Coronavirus has already weakened the idea of Europe acting in concert to confront challenges.
On November 28th, 2019, the European Union officially and solemnly declared a “climate emergency.” Today, almost four months later, in the midst of a real emergency, the only thing that remains official and solemn in that declaration is its ridiculousness. That, and the no-holds-barred death match between the Union’s partners to seize containers of respirators and face masks destined for other countries in order to save their own. “The European Union either gets this health crisis right, or it will be dead,” I heard the former president of the European Parliament, Antonio Tajani, say the day before yesterday. At the moment, the European Union seems to be MIA, along with the “climate emergency.” Each day that passes, the hope of finding it alive diminishes.
A month ago, while the coronavirus was invading the Old Continent, we Europeans were busy with much more important matters than ‘a little flu.’ In early March, Spain’s Communist government was focused on passing its aberrant “sexual freedom law.” With a name like that, you might think that we Spaniards have been procreating by pollination for 2000 years. Meanwhile, the Swiss press, strangely enough, seemed intent on overthrowing the Spanish monarchy, as if we hadn’t had enough of church-burning and coldblooded murder at the hands of the Second Republic. And a few days earlier, on March 2nd, the big issue in Switzerland was a referendum to pass a law banning any comments or attitudes against gay-friendly policies. It brings to mind the warning that Gómez Dávila, Colombian intellectual, gave us towards the end of the 20th century: “Despite what they teach us today, easy sex isn’t the solution to all our problems.”
In Sweden, Germany, and half of Europe, the front-page news on March 7th was another issue: Greta Thunberg’s statements about the need to impose measures that reward women over men. It was around those days that the Dutch government announced a bill that would allow the euthanasia of any elderly person “tired of living.” It comes as no surprise that the Netherlands doesn’t seem too concerned about this coronavirus business. The last we heard from Holland is that the official channels are telling people: “Don’t bring weak patients and old people to hospital.” Looks like they’re only interested in saving the lives of young people. I guess they’re more photogenic and look better on postcards of tulip fields.
Also during the first week of March, almost the entire European press devoted rivers of ink to discussing whether two transgender athletes should compete in the 2020 Tokyo Olympics as men or women. One of Europe’s many progressive newspapers began this momentous debate thus: “Well into the 21st century, there is still much to be done on issues like racism, sexism and religion. And even on sexual identity.” These are classic phrases for an unserious mind; they never fail. If you want to know if someone is a charlatan, just listen out for the expressions, “Well into the 21st century” and, “There is still much to be done.”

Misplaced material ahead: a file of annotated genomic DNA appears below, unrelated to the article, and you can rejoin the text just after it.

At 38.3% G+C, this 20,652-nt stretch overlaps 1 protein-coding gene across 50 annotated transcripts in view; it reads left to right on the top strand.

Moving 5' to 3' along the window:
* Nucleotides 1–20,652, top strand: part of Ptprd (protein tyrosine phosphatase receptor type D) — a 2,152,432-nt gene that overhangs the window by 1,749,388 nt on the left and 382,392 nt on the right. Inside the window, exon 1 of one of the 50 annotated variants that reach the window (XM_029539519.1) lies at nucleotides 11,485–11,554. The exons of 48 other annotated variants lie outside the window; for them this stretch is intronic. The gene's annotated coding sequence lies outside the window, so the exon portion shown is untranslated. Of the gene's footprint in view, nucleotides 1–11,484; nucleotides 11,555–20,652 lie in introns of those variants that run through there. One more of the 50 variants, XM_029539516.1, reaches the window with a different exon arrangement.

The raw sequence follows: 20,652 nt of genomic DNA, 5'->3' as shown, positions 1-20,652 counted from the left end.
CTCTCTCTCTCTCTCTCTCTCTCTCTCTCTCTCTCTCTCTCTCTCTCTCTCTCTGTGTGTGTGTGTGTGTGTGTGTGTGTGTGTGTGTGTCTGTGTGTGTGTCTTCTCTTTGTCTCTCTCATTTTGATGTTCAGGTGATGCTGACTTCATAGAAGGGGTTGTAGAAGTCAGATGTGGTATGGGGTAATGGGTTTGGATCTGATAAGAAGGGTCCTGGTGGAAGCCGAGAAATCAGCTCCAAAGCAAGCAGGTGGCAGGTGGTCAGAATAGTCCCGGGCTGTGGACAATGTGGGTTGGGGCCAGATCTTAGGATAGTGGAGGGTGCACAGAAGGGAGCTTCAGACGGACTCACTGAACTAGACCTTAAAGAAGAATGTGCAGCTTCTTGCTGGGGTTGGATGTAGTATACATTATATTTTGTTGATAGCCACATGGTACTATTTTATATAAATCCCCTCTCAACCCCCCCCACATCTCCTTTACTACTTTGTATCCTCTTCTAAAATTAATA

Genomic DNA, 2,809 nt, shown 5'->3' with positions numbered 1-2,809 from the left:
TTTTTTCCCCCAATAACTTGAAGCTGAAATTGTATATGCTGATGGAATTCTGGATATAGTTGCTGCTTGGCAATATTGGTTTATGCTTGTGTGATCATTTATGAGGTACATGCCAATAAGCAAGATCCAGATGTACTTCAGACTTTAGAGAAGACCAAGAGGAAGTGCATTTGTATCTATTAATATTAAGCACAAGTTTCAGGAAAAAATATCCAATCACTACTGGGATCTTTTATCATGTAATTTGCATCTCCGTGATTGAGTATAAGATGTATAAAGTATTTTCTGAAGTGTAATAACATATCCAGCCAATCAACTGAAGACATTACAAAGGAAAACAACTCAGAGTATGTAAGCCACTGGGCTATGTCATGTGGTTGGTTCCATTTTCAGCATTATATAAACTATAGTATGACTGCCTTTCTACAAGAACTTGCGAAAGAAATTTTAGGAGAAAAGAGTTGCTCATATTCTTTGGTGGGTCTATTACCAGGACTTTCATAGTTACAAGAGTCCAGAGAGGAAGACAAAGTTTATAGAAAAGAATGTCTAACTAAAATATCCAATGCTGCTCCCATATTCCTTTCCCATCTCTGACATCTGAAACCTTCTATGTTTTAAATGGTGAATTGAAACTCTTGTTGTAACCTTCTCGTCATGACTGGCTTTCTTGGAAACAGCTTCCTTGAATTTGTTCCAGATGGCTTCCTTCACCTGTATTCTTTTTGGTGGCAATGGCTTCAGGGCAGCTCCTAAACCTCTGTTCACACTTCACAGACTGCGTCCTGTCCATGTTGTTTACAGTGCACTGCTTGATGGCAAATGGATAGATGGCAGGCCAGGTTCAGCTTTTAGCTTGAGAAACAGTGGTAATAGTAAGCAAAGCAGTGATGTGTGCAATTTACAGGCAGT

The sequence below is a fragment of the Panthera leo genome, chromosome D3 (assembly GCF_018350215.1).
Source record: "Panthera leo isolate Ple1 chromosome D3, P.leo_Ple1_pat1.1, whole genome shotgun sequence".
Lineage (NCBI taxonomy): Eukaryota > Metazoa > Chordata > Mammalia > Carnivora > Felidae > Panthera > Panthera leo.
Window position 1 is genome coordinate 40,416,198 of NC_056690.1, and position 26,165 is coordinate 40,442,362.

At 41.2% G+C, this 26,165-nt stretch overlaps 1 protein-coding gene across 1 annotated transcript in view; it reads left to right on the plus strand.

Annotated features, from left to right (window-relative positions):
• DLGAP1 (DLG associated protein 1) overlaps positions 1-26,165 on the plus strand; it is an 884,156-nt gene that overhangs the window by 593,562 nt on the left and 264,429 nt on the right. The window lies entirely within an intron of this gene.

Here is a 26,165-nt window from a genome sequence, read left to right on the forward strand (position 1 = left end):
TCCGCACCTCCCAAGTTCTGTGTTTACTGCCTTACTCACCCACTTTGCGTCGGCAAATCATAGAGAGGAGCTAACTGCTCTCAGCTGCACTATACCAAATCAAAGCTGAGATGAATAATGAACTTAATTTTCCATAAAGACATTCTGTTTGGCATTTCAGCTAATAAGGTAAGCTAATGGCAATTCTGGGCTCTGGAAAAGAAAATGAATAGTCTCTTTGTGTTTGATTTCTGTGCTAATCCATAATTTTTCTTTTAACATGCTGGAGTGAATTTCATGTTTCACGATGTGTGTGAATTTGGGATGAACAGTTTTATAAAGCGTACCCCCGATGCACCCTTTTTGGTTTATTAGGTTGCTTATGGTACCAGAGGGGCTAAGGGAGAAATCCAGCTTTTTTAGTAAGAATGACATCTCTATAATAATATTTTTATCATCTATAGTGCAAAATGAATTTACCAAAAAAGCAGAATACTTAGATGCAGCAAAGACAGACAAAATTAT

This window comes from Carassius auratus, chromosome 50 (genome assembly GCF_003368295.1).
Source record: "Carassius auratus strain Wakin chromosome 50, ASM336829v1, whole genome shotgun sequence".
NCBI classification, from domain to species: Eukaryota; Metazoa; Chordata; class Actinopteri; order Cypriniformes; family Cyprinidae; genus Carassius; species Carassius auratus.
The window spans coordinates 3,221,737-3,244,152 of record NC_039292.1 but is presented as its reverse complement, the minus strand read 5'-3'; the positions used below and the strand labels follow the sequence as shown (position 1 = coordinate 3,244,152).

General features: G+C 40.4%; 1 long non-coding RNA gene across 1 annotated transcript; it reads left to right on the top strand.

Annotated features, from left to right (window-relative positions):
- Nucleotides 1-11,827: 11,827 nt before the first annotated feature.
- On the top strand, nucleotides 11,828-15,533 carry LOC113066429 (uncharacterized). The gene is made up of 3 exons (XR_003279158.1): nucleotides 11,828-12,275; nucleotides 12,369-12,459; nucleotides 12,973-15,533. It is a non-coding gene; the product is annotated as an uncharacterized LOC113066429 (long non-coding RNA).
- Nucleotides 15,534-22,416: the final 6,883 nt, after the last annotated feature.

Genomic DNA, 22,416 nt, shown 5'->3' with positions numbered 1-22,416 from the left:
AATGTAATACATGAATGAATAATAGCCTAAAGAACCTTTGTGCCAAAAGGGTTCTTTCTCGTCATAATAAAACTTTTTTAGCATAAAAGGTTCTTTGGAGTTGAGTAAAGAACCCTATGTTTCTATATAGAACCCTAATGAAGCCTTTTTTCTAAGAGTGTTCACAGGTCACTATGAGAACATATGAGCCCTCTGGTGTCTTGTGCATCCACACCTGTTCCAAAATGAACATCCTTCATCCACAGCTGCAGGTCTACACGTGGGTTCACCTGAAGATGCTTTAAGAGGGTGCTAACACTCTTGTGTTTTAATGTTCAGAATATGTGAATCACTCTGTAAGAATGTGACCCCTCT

In Germany, at the beginning of March, the controversy that dominated the nation was whether to erect a huge statue of Lenin in a small North Rhineland town. Interesting. Perhaps it was to scare the virus off. But Scotland is definitely my favorite. As the pandemic began to spread dramatically, the main debate in Scotland was the imperative need for a new government law to provide free tampons and sanitary pads. The issue went beyond Scotland and was the subject of some very intellectually dense op-eds in the broader European press. It was clear that the festival of incompetence and unicorn politics was to go on right up until the last minute before cataclysm.
Everyone wanted to drag out that last drink on the Titanic. Nobody wanted to go to sleep. Neither did the U.N. On March 10, with 118,100 diagnosed and 4,262 dead from coronavirus in Europe, the U.N. held a press conference . . . to commit to the political and economic fight against the climate emergency! Yes, it would appear that the plan is to leave the pangolins a beautiful and temperate planet. Thus, secretary-general Antonio Guterres trumpeted a report at us, saying that climate change acceleration will trigger heat and dengue deaths in Africa, and cause drought and flash floods in countries such as Spain, without explaining how it’s possible to die from thirst and drown at the same time. Of course, we can’t really expect any explanations from an ex-president of the Socialist International who praises the policies of the Cuban regime and now hints that China’s response to the coronavirus is the example to follow. Someone should make it clear to him, however, that China will be the example to follow in a health crisis when it ceases to be a Communist dictatorship, and when the Chinese end their unfortunate preference for meat from exotic jungle animals slaughtered in front of them at wet markets.